Income tax breaks for the wealthy were supposed to trickle down and fuel the economy by creating job growth.
Was it the tax breaks or the trillions of dollars that were borrowed, added to the national debt and spent on government contracts that actually fueled the economy?
If income tax breaks for the wealthy actually worked, why did we experience the Great Recession that began in 2007?
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Could it be that the economy is a lot more complicated than simply providing tax breaks for the wealthy?
Kansas Gov. Sam Brownback takes credit for reducing the progressive state income tax and putting money in our pockets. However, money from the increased regressive consumer taxes make up for the reduced progressive income tax revenue.
Brownback wants to eliminate the progressive state income tax, which would force the state to rely on regressive consumer taxes and user fees.
It’s sadly ironic that the legislators who claim that Kansas has a spending problem added $1 million in overtime expense.
According to Forbes, Charles Koch’s net worth was $17 billion in 2007 and $42.9 billion in 2015.
Obviously, tax breaks for the wealthy actually work. I’m eagerly awaiting the trickle-down effects.
Holly John Blythe
U.S. gun problem
Gun violence is the nation’s biggest and most important problem. Chances are slim a solution will be achieved, as the Supreme Court assured that almost every American is entitled to carry a gun.
There are many gun-control organizations that request donations, including the Brady Campaign to Prevent Gun Violence, Sandy Hook Promise, Everytown for Gun Safety, Grandmothers Against Gun Violence. It might be advisable for them to pool their efforts and turn to the Supreme Court to revisit the Second Amendment.
This has to be a federal case because every state has its own gun laws. California has strict guns laws but has a long border with Arizona, where it’s easy to get guns, making background checks a farce.
A divided U.S. House and Senate will not be able to compromise because conservative states will not pass gun laws. Their mostly rural constituents will not abide by any restrictions.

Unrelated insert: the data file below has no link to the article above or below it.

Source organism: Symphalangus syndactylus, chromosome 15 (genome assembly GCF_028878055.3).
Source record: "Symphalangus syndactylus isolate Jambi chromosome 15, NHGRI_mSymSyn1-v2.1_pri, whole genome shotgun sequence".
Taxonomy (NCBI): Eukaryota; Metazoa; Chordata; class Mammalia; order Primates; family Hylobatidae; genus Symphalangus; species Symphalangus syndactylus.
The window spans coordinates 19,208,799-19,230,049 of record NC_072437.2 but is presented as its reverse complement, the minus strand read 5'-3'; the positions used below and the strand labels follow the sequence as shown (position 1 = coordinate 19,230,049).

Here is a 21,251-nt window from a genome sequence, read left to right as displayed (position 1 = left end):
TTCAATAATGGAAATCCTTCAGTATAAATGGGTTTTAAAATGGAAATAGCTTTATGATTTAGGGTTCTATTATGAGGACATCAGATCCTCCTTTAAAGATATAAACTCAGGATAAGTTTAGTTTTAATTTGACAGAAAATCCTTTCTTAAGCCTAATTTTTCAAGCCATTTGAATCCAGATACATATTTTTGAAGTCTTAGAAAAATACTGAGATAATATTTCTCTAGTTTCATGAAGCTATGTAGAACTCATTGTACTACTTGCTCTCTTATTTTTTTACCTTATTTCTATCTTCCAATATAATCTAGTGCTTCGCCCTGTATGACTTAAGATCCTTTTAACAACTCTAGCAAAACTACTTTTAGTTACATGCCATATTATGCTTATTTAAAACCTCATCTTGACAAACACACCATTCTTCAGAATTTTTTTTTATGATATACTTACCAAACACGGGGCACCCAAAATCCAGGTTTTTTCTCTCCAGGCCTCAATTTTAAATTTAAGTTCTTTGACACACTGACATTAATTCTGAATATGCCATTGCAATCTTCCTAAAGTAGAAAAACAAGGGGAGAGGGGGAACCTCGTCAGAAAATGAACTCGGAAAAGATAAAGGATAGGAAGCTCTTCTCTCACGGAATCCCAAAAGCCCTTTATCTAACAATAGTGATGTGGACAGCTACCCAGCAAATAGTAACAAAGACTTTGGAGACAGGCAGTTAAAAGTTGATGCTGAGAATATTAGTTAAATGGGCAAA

Who would decide that you, your sons or your daughters have mental problems? Lawsuits anyone?
Does anyone need assault weapons with thousands of rounds of ammunition?
In the meantime, the United States is losing the respect of developed nations, where people just cannot believe the U.S. gun mentality.
Draft all gun owners and gun carriers into the “well-regulated militia” that the Second Amendment specifies is the reason they can “keep and bear arms.” That would lead to weeding out people who have mental issues or who keep guns illegally, convicted felons and anyone suspected of terrorist links. No guns for them.
“Well-regulated” implies not only required gun-owner or gun-carrier registration and a militia chain of command but standards for allowable civilian weapon types, which shouldn’t be of military combat scale.
In view of our now having a standing military of a scope unanticipated when the Bill of Rights was ratified in 1791, what would such a militia do? It could train civilians in weapons safety, host gatherings of game hunters, take part in historical battle re-enactments and march in parades.
Militia members could and should also pledge to keep eyes and ears open for sharing intelligence with law enforcers about suspected domestic and foreign terrorists, but they should not engage in vigilantism.
Despite my best efforts, my husband, whose dementia is worse after sundown, took our car Tuesday evening and left saying he’d “be back tomorrow.”
I’d like to thank the very kind young woman who found him dazed and confused at the Phillips 66 at 75th Street and State Line Road, called the police and kept him there until my niece could fetch him.
I’d also like to thank the Kansas City police officers who searched for him, and then facilitated his return home unharmed. I want to assure all of them that the car keys are now securely locked away and that this won’t happen again.